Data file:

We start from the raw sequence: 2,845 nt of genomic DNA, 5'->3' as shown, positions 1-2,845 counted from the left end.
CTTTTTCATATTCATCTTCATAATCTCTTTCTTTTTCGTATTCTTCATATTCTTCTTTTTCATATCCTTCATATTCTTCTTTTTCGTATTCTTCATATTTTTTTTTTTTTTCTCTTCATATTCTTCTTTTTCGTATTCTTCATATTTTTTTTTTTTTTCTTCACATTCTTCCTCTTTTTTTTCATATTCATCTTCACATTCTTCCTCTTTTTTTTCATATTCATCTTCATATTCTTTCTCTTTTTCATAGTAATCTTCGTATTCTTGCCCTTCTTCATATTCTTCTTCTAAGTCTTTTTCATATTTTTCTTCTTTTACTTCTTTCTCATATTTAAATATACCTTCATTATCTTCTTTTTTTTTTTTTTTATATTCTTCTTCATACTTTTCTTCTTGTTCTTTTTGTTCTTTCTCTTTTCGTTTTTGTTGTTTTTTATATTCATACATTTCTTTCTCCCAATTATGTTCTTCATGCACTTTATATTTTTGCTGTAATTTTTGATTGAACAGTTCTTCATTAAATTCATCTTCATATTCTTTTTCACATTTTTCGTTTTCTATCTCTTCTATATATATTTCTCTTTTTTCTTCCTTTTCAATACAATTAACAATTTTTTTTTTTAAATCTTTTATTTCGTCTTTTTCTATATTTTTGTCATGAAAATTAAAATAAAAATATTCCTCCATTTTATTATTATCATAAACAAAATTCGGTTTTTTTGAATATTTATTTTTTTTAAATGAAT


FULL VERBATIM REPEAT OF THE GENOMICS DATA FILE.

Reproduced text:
We start from the raw sequence: 2,845 nt of genomic DNA, 5'->3' as shown, positions 1-2,845 counted from the left end.
CTTTTTCATATTCATCTTCATAATCTCTTTCTTTTTCGTATTCTTCATATTCTTCTTTTTCATATCCTTCATATTCTTCTTTTTCGTATTCTTCATATTTTTTTTTTTTTTCTCTTCATATTCTTCTTTTTCGTATTCTTCATATTTTTTTTTTTTTTCTTCACATTCTTCCTCTTTTTTTTCATATTCATCTTCACATTCTTCCTCTTTTTTTTCATATTCATCTTCATATTCTTTCTCTTTTTCATAGTAATCTTCGTATTCTTGCCCTTCTTCATATTCTTCTTCTAAGTCTTTTTCATATTTTTCTTCTTTTACTTCTTTCTCATATTTAAATATACCTTCATTATCTTCTTTTTTTTTTTTTTTATATTCTTCTTCATACTTTTCTTCTTGTTCTTTTTGTTCTTTCTCTTTTCGTTTTTGTTGTTTTTTATATTCATACATTTCTTTCTCCCAATTATGTTCTTCATGCACTTTATATTTTTGCTGTAATTTTTGATTGAACAGTTCTTCATTAAATTCATCTTCATATTCTTTTTCACATTTTTCGTTTTCTATCTCTTCTATATATATTTCTCTTTTTTCTTCCTTTTCAATACAATTAACAATTTTTTTTTTTAAATCTTTTATTTCGTCTTTTTCTATATTTTTGTCATGAAAATTAAAATAAAAATATTCCTCCATTTTATTATTATCATAAACAAAATTCGGTTTTTTTGAATATTTATTTTTTTTAAATGAAT